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Shaun Randol: And the Ox it Rode in On — China’s Charter 08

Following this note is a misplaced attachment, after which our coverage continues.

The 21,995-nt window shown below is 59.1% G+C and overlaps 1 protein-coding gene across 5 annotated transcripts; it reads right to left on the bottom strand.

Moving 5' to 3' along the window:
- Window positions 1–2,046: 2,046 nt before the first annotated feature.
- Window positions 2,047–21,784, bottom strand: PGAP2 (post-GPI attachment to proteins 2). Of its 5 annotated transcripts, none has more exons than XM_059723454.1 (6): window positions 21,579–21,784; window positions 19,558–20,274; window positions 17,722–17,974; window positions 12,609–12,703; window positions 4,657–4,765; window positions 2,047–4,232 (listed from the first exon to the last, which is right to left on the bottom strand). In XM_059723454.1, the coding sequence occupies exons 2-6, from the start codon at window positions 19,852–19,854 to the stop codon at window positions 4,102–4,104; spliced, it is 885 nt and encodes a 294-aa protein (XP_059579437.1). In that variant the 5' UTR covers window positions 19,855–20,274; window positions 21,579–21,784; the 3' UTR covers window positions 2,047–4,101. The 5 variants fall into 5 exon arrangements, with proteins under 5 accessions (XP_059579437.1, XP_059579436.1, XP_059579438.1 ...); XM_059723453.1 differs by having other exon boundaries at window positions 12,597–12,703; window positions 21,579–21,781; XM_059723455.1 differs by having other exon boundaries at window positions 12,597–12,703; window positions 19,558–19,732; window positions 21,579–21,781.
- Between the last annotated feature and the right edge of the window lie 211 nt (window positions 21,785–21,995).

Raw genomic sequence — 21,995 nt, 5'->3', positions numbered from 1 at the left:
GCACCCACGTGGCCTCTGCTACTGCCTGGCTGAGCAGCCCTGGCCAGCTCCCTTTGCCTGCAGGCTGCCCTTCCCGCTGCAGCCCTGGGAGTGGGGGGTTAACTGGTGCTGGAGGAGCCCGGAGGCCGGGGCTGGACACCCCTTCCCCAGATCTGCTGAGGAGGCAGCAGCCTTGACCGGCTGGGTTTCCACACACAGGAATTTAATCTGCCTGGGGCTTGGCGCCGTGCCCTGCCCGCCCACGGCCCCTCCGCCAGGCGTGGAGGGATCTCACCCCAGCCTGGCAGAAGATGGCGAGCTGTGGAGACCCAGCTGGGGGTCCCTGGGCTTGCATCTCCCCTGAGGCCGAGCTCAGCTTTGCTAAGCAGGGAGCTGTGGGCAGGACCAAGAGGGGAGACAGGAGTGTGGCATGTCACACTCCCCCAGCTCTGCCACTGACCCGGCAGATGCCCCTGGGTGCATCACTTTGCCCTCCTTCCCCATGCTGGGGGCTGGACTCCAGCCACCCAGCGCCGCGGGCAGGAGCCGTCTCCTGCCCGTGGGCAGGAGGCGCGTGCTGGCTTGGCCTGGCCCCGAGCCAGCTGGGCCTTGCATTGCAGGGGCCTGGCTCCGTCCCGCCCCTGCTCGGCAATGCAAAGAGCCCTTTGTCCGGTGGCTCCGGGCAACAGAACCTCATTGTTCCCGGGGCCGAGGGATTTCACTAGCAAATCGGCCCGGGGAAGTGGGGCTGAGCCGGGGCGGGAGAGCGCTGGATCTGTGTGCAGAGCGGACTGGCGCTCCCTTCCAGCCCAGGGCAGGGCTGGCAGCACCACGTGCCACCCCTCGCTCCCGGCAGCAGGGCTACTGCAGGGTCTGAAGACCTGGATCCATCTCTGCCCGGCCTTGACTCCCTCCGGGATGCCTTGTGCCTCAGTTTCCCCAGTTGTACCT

This year is shaping up to be a remarkable one for the Middle Kingdom. Protests and civil unrest are on the rise, and chatter surrounding the pro-democracy petition called “Charter 08” is making waves across the country. What began with 303 signatories, many of whom are the usual suspects (i.e. human rights lawyers, professors, etc.), and who promptly received complementary state surveillance for participating—has grown into a percolating movement bringing more and more “everyday” citizens into the fold. At just over 8,100 signatures (and counting), Charter 08 appears to be the first promising movement in support of democratic reform since the tragic Tiananmen Square Massacre on June 4, 1989. Released on the sixtieth anniversary of the Universal Declaration of Human Rights in December 2008, Charter 08 calls for rewriting the Chinese constitution to allow for more democratic freedoms and an end to one-party rule. The document extols the value of freedom, announcing: “Freedom is at the core of universal human values. Freedom of speech, freedom of the press, freedom of assembly, freedom of association, freedom in where to live, and the freedoms to strike, to demonstrate, and to protest, among others, are the forms that freedom takes. Without freedom, China will always remain far from civilized ideals.” Charter 08 warns that if fundamental changes are not installed system-wide, violent and militant unrest cannot be stopped. Since China opened its doors to the wider world, Beijing has maintained a shaky agreement with its citizens, exchanging economic freedom for political liberty: feel free to rise as high and as far as you want economically—but if you complain about a lack of political rights, consider the deal kaput. Lately, however, Beijing has been unable to promise the stable economic environment that allows for unfettered economic freedom. Whereas recent U.S. jobless claims are reported in tens of thousands, in China they come in millions. Chinese economic growth shrank to 6.8 percent in the last quarter of 2008, the slowest pace in seven years and far below the estimated 8 percent needed to sustain new entries into the employment ranks and stave off mass unrest. Some economists predict China’s growth rate will contract even further, down to somewhere between 3 percent and 5 percent, in 2009. According Beijing, exports plummeted 17.5 percent in January, compared to the same time last year (imports fell off a precipice, dropping by a whopping 43 percent over the same time). The official urban unemployment rate stands at 4.2 percent, up from 4 percent last year (Beijing does not keep official statistics of the rural jobless). But currently, the Chinese Academy of Social Sciences estimates the nationwide unemployment rate to be around 9.5 percent—a number expected to rise through the year. Upwards of 15 million workers may join the ranks of the unemployed this year. In just the past few months, we have witnessed a widespread reverse internal migration—poor urban workers are now returning, by the millions, back to the rural lands from whence they came.

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